Lives Saved is Greater than Over-Diagnosis.

 Getting mammograms can be a scary and overwhelming thing especially with all the talk about over-diagnosis.  Over-diagnosis is found during screenings where semi-symptoms are discovered that never would have surfaced during the woman’s lifetime.  Some say that 1-in-4 cases that cause alarm end up being no big deal.  After hearing that information, women tend to steer away from mammograms, worrying less about their breast health and forgetting about that 3-4 that found cancer and were able to fight it.

A new study conducted by Steven Duffy, a professor of cancer screening at Queen Mary, University of London, indicates that getting a mammogram every two years outweighs any potential radiation dangers of mammograms.  This is especially true for women between the ages of 50 and 70.  This study was published in the September 13th issue of The Journal of Medical Screening.

“Breast screening in ages 50-69 confers to a large reduction in risk of dying of breast cancer,” says Stephen Duffy.  He went on to say that, “The benefit in terms of lives saved is considerably greater than the harm in terms or over-diagnosis.”  He found that out of every 1,000 women screened on a regular biannual basis, 9 lives were saved.

Although Duffy and his team were focused on the upsides of mammograms, they did also look at the downsides.  They did find that for every 1,000 women 4 were over-diagnosed.  The details of the over-diagnosis were that 170 women would have had one recall with a noninvasive test that showed up negative.  Also, 30 of them would have undergone an invasive procedure that turned up negative.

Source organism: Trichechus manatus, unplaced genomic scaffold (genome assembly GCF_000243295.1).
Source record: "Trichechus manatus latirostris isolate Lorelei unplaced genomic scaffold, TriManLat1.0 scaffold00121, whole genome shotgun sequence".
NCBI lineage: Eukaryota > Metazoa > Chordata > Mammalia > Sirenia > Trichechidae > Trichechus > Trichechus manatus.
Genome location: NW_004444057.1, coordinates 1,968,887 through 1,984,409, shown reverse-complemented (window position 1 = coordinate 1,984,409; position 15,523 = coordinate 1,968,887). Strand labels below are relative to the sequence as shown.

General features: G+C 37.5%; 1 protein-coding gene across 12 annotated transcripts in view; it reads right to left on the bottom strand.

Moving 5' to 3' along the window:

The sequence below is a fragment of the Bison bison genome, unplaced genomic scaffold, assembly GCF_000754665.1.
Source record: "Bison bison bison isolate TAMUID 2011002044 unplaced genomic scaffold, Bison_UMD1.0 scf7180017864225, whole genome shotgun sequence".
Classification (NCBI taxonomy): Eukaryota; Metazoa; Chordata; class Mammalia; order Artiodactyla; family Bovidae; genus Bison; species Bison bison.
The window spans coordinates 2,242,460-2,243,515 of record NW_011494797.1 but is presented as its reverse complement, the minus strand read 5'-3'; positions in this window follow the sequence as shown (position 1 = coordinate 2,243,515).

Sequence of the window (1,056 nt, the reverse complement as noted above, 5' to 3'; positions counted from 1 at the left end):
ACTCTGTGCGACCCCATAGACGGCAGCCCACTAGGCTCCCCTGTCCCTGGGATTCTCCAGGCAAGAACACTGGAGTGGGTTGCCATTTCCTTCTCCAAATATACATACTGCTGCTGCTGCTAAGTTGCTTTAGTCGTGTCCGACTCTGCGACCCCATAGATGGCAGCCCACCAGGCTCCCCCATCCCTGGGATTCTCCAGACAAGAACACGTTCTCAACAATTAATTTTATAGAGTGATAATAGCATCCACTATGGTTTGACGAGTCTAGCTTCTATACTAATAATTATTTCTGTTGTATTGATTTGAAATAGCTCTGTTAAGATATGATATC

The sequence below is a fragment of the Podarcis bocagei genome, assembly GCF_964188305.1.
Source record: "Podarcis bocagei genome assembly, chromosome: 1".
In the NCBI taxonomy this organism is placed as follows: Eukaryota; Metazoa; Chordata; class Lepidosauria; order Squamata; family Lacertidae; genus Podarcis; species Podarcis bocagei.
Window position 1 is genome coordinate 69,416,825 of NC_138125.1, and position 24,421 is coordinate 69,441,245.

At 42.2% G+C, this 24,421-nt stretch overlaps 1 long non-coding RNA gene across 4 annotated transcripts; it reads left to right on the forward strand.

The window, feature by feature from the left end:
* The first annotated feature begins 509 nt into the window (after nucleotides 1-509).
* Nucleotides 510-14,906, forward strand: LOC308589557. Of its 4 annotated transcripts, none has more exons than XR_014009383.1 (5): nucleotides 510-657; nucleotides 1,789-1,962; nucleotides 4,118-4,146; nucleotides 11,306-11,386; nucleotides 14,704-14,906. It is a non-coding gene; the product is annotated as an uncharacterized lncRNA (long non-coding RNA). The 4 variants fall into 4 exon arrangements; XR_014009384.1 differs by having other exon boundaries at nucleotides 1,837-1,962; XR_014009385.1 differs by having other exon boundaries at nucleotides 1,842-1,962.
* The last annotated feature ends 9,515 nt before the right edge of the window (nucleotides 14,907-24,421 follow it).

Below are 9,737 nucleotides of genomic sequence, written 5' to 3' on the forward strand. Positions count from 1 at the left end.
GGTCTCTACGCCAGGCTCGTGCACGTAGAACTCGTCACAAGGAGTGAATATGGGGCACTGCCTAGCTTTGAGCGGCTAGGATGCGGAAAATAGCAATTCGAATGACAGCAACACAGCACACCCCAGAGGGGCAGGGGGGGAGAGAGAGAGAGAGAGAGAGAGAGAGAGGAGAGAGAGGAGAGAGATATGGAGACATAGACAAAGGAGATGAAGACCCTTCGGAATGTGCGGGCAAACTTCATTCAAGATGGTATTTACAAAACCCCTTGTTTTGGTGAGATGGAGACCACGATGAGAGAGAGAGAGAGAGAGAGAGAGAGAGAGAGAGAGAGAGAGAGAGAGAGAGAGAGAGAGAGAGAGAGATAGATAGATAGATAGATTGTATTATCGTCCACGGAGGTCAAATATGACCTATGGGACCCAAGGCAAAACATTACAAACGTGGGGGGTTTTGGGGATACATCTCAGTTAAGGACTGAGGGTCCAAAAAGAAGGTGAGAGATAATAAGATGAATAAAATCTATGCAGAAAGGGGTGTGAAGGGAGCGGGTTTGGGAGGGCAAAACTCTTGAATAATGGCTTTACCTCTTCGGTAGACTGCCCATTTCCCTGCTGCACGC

Simply put the two numbers that you have to look at are 4 women were over-diagnosed and 9 lives were saved, per every 1,000 women.  That was the big statistic that Duffy was able to find out of his research and he can finally say that the lives that are saved is greater than the women that were over-diagnosed.

Since, this was published more countries are examining the study and going more in depth.  One of the things they are focusing on what the best intervals of time to get mammograms done are, because countries’ opinions do vary.  For example, in Europe they say between the ages of 50-70 women should go every two years.  In America they say to start mammograms at age 40 and women should go every year.

So, the short story is all the worry about over-diagnosis should never scare women away from getting these mammograms done.  This study and Duffy’s findings prove that over-diagnosis should not be women’s primary concern.  Early detection is the best way to ensure breast cancer survival and worry can be inconvenient, but its better to be inconvenienced with an annual mammogram than having to battle a later stage of breast cancer!

For more information on Dr. Steven Duffy’s study go here.